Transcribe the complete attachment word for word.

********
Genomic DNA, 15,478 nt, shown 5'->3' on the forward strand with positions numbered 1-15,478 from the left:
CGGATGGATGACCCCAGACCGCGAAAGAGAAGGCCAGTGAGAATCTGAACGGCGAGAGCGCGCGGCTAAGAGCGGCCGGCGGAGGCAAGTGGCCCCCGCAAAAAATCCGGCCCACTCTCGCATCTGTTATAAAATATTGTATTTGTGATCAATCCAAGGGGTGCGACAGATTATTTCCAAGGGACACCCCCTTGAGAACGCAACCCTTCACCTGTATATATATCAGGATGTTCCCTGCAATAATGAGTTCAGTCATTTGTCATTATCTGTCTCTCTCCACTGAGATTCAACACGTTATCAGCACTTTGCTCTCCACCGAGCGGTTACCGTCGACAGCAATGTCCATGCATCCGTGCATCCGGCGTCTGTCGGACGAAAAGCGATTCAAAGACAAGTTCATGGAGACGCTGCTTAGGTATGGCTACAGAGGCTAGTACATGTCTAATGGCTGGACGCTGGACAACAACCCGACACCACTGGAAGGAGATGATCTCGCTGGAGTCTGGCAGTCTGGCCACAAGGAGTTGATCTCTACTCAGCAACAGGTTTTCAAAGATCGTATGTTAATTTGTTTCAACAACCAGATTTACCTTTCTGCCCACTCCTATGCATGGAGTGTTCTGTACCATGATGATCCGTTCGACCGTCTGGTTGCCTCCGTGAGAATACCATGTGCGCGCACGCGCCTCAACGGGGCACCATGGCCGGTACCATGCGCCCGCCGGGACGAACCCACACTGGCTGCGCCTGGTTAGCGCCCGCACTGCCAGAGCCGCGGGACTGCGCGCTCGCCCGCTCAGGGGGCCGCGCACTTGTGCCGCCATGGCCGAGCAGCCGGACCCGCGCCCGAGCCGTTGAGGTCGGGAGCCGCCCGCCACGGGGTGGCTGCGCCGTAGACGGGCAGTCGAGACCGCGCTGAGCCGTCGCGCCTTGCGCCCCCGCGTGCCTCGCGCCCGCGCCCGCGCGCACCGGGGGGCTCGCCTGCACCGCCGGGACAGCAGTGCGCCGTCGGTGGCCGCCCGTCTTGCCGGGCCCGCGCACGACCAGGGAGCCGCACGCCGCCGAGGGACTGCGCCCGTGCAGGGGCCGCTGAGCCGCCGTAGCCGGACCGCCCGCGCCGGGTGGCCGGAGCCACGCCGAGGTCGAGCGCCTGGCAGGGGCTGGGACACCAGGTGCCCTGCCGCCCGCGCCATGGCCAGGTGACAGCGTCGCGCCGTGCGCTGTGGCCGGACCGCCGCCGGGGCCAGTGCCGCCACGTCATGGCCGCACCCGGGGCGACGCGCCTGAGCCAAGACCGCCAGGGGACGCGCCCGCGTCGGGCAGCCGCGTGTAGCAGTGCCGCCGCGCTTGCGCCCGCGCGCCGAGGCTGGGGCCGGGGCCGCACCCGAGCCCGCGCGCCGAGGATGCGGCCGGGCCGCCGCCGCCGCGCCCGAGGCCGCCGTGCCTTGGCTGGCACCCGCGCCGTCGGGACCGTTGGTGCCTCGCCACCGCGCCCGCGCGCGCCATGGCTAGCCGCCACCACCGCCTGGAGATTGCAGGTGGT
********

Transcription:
Genomic DNA, 15,478 nt, shown 5'->3' on the forward strand with positions numbered 1-15,478 from the left:
CGGATGGATGACCCCAGACCGCGAAAGAGAAGGCCAGTGAGAATCTGAACGGCGAGAGCGCGCGGCTAAGAGCGGCCGGCGGAGGCAAGTGGCCCCCGCAAAAAATCCGGCCCACTCTCGCATCTGTTATAAAATATTGTATTTGTGATCAATCCAAGGGGTGCGACAGATTATTTCCAAGGGACACCCCCTTGAGAACGCAACCCTTCACCTGTATATATATCAGGATGTTCCCTGCAATAATGAGTTCAGTCATTTGTCATTATCTGTCTCTCTCCACTGAGATTCAACACGTTATCAGCACTTTGCTCTCCACCGAGCGGTTACCGTCGACAGCAATGTCCATGCATCCGTGCATCCGGCGTCTGTCGGACGAAAAGCGATTCAAAGACAAGTTCATGGAGACGCTGCTTAGGTATGGCTACAGAGGCTAGTACATGTCTAATGGCTGGACGCTGGACAACAACCCGACACCACTGGAAGGAGATGATCTCGCTGGAGTCTGGCAGTCTGGCCACAAGGAGTTGATCTCTACTCAGCAACAGGTTTTCAAAGATCGTATGTTAATTTGTTTCAACAACCAGATTTACCTTTCTGCCCACTCCTATGCATGGAGTGTTCTGTACCATGATGATCCGTTCGACCGTCTGGTTGCCTCCGTGAGAATACCATGTGCGCGCACGCGCCTCAACGGGGCACCATGGCCGGTACCATGCGCCCGCCGGGACGAACCCACACTGGCTGCGCCTGGTTAGCGCCCGCACTGCCAGAGCCGCGGGACTGCGCGCTCGCCCGCTCAGGGGGCCGCGCACTTGTGCCGCCATGGCCGAGCAGCCGGACCCGCGCCCGAGCCGTTGAGGTCGGGAGCCGCCCGCCACGGGGTGGCTGCGCCGTAGACGGGCAGTCGAGACCGCGCTGAGCCGTCGCGCCTTGCGCCCCCGCGTGCCTCGCGCCCGCGCCCGCGCGCACCGGGGGGCTCGCCTGCACCGCCGGGACAGCAGTGCGCCGTCGGTGGCCGCCCGTCTTGCCGGGCCCGCGCACGACCAGGGAGCCGCACGCCGCCGAGGGACTGCGCCCGTGCAGGGGCCGCTGAGCCGCCGTAGCCGGACCGCCCGCGCCGGGTGGCCGGAGCCACGCCGAGGTCGAGCGCCTGGCAGGGGCTGGGACACCAGGTGCCCTGCCGCCCGCGCCATGGCCAGGTGACAGCGTCGCGCCGTGCGCTGTGGCCGGACCGCCGCCGGGGCCAGTGCCGCCACGTCATGGCCGCACCCGGGGCGACGCGCCTGAGCCAAGACCGCCAGGGGACGCGCCCGCGTCGGGCAGCCGCGTGTAGCAGTGCCGCCGCGCTTGCGCCCGCGCGCCGAGGCTGGGGCCGGGGCCGCACCCGAGCCCGCGCGCCGAGGATGCGGCCGGGCCGCCGCCGCCGCGCCCGAGGCCGCCGTGCCTTGGCTGGCACCCGCGCCGTCGGGACCGTTGGTGCCTCGCCACCGCGCCCGCGCGCGCCATGGCTAGCCGCCACCACCGCCTGGAGATTGCAGGTGGT